This is a guest post from our friends at 3dcart.
You've worked hard on your email campaign, and the last thing you want is for all that effort to end up being marked as spam. There are two main paths an email can take to this unfortunate destination: the recipient can flag it themselves, or it can be flagged automatically. Here are 4 basic tips to help you avoid both.
Send an immediate opt-in email
When a new reader signs up, send them an email right away so they're less likely to forget who you are. Look, it happens— people join mailing lists and instantly forget. No matter how interested they were at the time, a reader can simply get busy or distracted and then a week later find themselves wondering why this email landed in their inbox. Interact with new signups soon to prevent them from marking your email as spam because they don't recognize it.
Don't buy an email list
We've been over this one before, but it bears repeating. Buying an email list, no matter how tempting it may seem, is never a good investment. You have no guarantee that these emails belong to people who are actually interested in what you have to offer— after all, they signed up with someone else, not with you. A related product isn't the same product, and you are not the same company. Many of these recipients won't recognize your email, marking it as spam immediately.
Avoid spam trigger words
Spam triggers are words that just look spammy or have become associated with spam, and when used in an email headline, they can end up flagged as spam both automatically and manually— filters don't like them, and human readers distrust them, too. Do your best to avoid these words, although that's easier said than done (and you may have a legitimate reason for using one; just make sure the rest of your subject line is as un-spammy as possible). There are more spam trigger words than can be listed here, but they include marketing-oriented words like "free," "access," and "offer," and phrases like "you have been selected," "info you requested," and ironically enough, "this isn't spam." "Do not delete" is also a big one, and not just to an automated filter— most readers will be overwhelmingly tempted to delete it immediately!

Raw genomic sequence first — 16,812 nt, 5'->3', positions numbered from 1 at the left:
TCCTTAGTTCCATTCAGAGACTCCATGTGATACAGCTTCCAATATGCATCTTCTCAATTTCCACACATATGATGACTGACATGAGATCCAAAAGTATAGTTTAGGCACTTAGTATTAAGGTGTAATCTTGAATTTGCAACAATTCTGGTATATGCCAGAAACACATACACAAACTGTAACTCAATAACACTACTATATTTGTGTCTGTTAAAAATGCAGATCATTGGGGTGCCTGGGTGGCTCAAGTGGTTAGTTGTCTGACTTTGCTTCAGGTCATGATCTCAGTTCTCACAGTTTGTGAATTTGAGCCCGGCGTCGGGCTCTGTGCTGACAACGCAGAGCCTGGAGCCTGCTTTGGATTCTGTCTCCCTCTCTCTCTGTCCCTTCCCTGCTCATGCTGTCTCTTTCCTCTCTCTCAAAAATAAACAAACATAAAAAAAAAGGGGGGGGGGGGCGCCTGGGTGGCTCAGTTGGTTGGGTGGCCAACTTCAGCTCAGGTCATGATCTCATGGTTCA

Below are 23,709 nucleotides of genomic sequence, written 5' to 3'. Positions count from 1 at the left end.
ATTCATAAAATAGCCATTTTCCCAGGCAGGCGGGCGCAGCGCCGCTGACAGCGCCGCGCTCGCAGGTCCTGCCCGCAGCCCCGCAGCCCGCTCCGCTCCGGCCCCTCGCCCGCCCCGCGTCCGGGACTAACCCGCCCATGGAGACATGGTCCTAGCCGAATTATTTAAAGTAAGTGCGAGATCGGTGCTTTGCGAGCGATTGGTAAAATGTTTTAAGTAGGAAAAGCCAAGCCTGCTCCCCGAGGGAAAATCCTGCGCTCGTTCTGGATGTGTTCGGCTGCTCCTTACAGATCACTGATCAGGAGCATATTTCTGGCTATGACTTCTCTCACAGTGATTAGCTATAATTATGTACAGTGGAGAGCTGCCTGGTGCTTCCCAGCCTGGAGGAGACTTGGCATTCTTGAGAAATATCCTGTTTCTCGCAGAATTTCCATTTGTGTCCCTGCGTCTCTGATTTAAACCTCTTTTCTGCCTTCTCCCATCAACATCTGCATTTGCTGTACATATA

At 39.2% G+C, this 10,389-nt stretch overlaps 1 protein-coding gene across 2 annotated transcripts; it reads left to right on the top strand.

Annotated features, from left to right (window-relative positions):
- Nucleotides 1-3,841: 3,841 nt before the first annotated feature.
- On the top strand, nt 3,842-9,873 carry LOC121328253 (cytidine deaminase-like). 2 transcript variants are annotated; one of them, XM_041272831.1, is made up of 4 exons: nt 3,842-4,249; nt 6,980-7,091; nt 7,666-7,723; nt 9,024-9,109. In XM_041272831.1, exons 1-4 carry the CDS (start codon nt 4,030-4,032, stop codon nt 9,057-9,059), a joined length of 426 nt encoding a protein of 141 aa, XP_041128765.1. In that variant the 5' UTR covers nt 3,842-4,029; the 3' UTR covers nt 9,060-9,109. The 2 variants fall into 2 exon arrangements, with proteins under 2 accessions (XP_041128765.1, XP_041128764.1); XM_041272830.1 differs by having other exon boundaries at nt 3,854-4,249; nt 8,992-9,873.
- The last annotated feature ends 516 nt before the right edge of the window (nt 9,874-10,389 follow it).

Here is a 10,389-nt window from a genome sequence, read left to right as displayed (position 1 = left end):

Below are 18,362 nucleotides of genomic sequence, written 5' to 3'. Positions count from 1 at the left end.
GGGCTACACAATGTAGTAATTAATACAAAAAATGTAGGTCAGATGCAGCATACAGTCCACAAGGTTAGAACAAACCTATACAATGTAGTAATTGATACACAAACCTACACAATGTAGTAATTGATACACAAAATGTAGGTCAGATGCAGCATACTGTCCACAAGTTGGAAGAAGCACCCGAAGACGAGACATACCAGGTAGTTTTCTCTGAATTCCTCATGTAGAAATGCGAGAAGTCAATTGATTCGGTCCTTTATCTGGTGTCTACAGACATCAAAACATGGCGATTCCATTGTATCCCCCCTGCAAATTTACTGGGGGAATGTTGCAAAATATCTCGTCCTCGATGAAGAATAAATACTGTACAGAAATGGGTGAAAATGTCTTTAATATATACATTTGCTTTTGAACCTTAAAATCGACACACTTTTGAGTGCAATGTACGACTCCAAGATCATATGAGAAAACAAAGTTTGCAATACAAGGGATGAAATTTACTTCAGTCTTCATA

Whatever you do, don't try to trick a filter
You've probably received emails before with a subject line that substituted numbers for letters in a common spam trigger word. For example, as mentioned above, the word "free" is a common trigger, so sometimes it's written as "FR3E" or another configuration of 3s for Es in an attempt to slip it through automatic spam filters and into inboxes. "M0ney" frequently gets censored with a zero, and words including a capital I or lowercase l will often have one or more of those letters replaced with a 1. Sometimes this does trick the filter, but the funny thing about this (terrible) tactic is that the harder you try to fool an automatic spam filter, the spammier your email will look to a human reader. Y0u kn0w wh4t I m3an? Don't do it— just rewrite your subject lines to avoid or justify the usage of spammy-sounding words to the best of your ability.
These 4 tips are definitely not all there is to email marketing, but hopefully they will help you avoid some common pitfalls that lead to the dreaded spam filter, and instead get your emails where they belong: into your subscriber's inbox and open in front of their eyes!